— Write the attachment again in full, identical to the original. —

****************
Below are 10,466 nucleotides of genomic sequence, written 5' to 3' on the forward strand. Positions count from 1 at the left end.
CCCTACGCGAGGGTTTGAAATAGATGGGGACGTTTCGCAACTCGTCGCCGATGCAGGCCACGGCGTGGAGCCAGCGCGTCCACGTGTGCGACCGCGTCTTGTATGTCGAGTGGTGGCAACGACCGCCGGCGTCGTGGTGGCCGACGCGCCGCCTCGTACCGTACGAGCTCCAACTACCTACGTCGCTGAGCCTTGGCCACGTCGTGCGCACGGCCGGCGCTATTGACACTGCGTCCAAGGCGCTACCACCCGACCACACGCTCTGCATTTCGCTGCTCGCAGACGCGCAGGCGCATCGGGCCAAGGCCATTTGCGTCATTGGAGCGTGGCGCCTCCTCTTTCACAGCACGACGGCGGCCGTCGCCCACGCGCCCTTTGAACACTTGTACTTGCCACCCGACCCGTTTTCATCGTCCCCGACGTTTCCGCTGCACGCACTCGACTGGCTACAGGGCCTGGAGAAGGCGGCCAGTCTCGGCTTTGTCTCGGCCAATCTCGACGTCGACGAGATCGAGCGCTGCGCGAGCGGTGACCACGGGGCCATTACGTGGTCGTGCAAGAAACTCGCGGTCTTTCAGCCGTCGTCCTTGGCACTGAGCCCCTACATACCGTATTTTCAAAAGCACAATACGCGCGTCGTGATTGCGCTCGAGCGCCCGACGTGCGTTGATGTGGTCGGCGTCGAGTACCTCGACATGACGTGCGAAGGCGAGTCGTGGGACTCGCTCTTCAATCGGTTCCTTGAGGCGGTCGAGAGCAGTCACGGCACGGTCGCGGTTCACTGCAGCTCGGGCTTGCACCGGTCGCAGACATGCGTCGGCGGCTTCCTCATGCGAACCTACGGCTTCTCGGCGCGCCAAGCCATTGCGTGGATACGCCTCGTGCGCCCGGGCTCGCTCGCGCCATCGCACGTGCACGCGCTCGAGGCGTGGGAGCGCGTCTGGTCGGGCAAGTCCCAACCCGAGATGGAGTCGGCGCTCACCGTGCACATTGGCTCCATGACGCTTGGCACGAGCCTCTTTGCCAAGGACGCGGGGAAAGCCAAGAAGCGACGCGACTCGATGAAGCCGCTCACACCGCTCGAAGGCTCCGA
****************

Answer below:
Below are 10,466 nucleotides of genomic sequence, written 5' to 3' on the forward strand. Positions count from 1 at the left end.
CCCTACGCGAGGGTTTGAAATAGATGGGGACGTTTCGCAACTCGTCGCCGATGCAGGCCACGGCGTGGAGCCAGCGCGTCCACGTGTGCGACCGCGTCTTGTATGTCGAGTGGTGGCAACGACCGCCGGCGTCGTGGTGGCCGACGCGCCGCCTCGTACCGTACGAGCTCCAACTACCTACGTCGCTGAGCCTTGGCCACGTCGTGCGCACGGCCGGCGCTATTGACACTGCGTCCAAGGCGCTACCACCCGACCACACGCTCTGCATTTCGCTGCTCGCAGACGCGCAGGCGCATCGGGCCAAGGCCATTTGCGTCATTGGAGCGTGGCGCCTCCTCTTTCACAGCACGACGGCGGCCGTCGCCCACGCGCCCTTTGAACACTTGTACTTGCCACCCGACCCGTTTTCATCGTCCCCGACGTTTCCGCTGCACGCACTCGACTGGCTACAGGGCCTGGAGAAGGCGGCCAGTCTCGGCTTTGTCTCGGCCAATCTCGACGTCGACGAGATCGAGCGCTGCGCGAGCGGTGACCACGGGGCCATTACGTGGTCGTGCAAGAAACTCGCGGTCTTTCAGCCGTCGTCCTTGGCACTGAGCCCCTACATACCGTATTTTCAAAAGCACAATACGCGCGTCGTGATTGCGCTCGAGCGCCCGACGTGCGTTGATGTGGTCGGCGTCGAGTACCTCGACATGACGTGCGAAGGCGAGTCGTGGGACTCGCTCTTCAATCGGTTCCTTGAGGCGGTCGAGAGCAGTCACGGCACGGTCGCGGTTCACTGCAGCTCGGGCTTGCACCGGTCGCAGACATGCGTCGGCGGCTTCCTCATGCGAACCTACGGCTTCTCGGCGCGCCAAGCCATTGCGTGGATACGCCTCGTGCGCCCGGGCTCGCTCGCGCCATCGCACGTGCACGCGCTCGAGGCGTGGGAGCGCGTCTGGTCGGGCAAGTCCCAACCCGAGATGGAGTCGGCGCTCACCGTGCACATTGGCTCCATGACGCTTGGCACGAGCCTCTTTGCCAAGGACGCGGGGAAAGCCAAGAAGCGACGCGACTCGATGAAGCCGCTCACACCGCTCGAAGGCTCCGA